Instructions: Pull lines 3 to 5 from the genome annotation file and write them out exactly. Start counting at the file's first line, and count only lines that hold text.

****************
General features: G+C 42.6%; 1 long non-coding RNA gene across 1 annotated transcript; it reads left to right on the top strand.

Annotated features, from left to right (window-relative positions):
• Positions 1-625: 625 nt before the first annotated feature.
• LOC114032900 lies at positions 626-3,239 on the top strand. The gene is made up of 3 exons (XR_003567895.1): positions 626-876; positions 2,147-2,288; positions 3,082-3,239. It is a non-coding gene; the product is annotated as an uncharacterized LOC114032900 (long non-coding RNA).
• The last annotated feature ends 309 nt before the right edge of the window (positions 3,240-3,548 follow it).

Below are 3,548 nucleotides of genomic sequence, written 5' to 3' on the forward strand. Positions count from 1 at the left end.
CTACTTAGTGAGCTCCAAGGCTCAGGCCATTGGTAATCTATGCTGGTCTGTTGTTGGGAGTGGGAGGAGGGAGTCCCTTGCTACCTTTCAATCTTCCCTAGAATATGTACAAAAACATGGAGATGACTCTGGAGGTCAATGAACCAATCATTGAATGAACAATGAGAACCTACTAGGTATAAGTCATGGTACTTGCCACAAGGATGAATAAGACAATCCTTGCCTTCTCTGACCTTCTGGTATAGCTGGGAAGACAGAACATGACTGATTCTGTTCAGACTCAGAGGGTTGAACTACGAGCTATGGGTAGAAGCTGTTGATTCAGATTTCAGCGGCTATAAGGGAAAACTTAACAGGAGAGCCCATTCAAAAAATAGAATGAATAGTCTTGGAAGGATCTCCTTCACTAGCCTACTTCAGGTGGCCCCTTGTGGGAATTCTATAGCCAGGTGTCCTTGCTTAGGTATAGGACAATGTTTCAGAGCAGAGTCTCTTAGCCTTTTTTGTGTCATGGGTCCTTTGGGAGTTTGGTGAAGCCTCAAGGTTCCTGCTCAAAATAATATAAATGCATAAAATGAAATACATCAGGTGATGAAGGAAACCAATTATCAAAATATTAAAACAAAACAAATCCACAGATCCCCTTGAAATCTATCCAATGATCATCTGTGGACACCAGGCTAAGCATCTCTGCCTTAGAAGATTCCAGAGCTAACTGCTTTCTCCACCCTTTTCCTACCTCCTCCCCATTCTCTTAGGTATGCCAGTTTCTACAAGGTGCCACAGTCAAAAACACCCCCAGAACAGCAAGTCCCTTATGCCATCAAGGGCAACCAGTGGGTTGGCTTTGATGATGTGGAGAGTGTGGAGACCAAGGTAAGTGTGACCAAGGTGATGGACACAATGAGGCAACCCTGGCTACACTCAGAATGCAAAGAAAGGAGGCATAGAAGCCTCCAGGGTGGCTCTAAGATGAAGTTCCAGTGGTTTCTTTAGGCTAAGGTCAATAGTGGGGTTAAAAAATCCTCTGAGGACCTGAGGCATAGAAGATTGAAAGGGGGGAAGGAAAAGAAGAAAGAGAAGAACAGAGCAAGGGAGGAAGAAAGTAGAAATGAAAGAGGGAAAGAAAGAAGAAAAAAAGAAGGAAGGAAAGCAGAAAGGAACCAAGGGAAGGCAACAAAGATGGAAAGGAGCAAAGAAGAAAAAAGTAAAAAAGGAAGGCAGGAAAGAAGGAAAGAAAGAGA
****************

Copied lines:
• Positions 1-625: 625 nt before the first annotated feature.
• LOC114032900 lies at positions 626-3,239 on the top strand. The gene is made up of 3 exons (XR_003567895.1): positions 626-876; positions 2,147-2,288; positions 3,082-3,239. It is a non-coding gene; the product is annotated as an uncharacterized LOC114032900 (long non-coding RNA).
• The last annotated feature ends 309 nt before the right edge of the window (positions 3,240-3,548 follow it).